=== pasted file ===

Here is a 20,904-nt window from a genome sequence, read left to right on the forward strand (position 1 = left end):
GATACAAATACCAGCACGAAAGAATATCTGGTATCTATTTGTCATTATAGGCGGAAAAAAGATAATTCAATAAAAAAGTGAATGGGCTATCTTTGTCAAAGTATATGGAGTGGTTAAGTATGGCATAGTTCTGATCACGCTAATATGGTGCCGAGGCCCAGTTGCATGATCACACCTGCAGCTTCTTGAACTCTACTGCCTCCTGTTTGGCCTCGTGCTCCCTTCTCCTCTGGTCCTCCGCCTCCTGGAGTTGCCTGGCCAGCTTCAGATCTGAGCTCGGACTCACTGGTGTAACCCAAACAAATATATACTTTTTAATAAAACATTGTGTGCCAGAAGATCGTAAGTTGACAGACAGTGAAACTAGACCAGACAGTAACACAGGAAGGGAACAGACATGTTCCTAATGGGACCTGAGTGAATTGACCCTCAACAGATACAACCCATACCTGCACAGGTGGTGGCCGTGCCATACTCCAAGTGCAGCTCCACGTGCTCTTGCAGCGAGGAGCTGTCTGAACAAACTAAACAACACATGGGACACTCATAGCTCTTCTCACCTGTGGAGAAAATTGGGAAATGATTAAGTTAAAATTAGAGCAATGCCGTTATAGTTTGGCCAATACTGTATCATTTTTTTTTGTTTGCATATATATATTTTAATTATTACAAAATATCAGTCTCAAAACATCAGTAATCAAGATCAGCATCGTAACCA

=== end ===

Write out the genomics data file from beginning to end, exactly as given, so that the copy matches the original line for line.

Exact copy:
Here is a 20,904-nt window from a genome sequence, read left to right on the forward strand (position 1 = left end):
GATACAAATACCAGCACGAAAGAATATCTGGTATCTATTTGTCATTATAGGCGGAAAAAAGATAATTCAATAAAAAAGTGAATGGGCTATCTTTGTCAAAGTATATGGAGTGGTTAAGTATGGCATAGTTCTGATCACGCTAATATGGTGCCGAGGCCCAGTTGCATGATCACACCTGCAGCTTCTTGAACTCTACTGCCTCCTGTTTGGCCTCGTGCTCCCTTCTCCTCTGGTCCTCCGCCTCCTGGAGTTGCCTGGCCAGCTTCAGATCTGAGCTCGGACTCACTGGTGTAACCCAAACAAATATATACTTTTTAATAAAACATTGTGTGCCAGAAGATCGTAAGTTGACAGACAGTGAAACTAGACCAGACAGTAACACAGGAAGGGAACAGACATGTTCCTAATGGGACCTGAGTGAATTGACCCTCAACAGATACAACCCATACCTGCACAGGTGGTGGCCGTGCCATACTCCAAGTGCAGCTCCACGTGCTCTTGCAGCGAGGAGCTGTCTGAACAAACTAAACAACACATGGGACACTCATAGCTCTTCTCACCTGTGGAGAAAATTGGGAAATGATTAAGTTAAAATTAGAGCAATGCCGTTATAGTTTGGCCAATACTGTATCATTTTTTTTTGTTTGCATATATATATTTTAATTATTACAAAATATCAGTCTCAAAACATCAGTAATCAAGATCAGCATCGTAACCA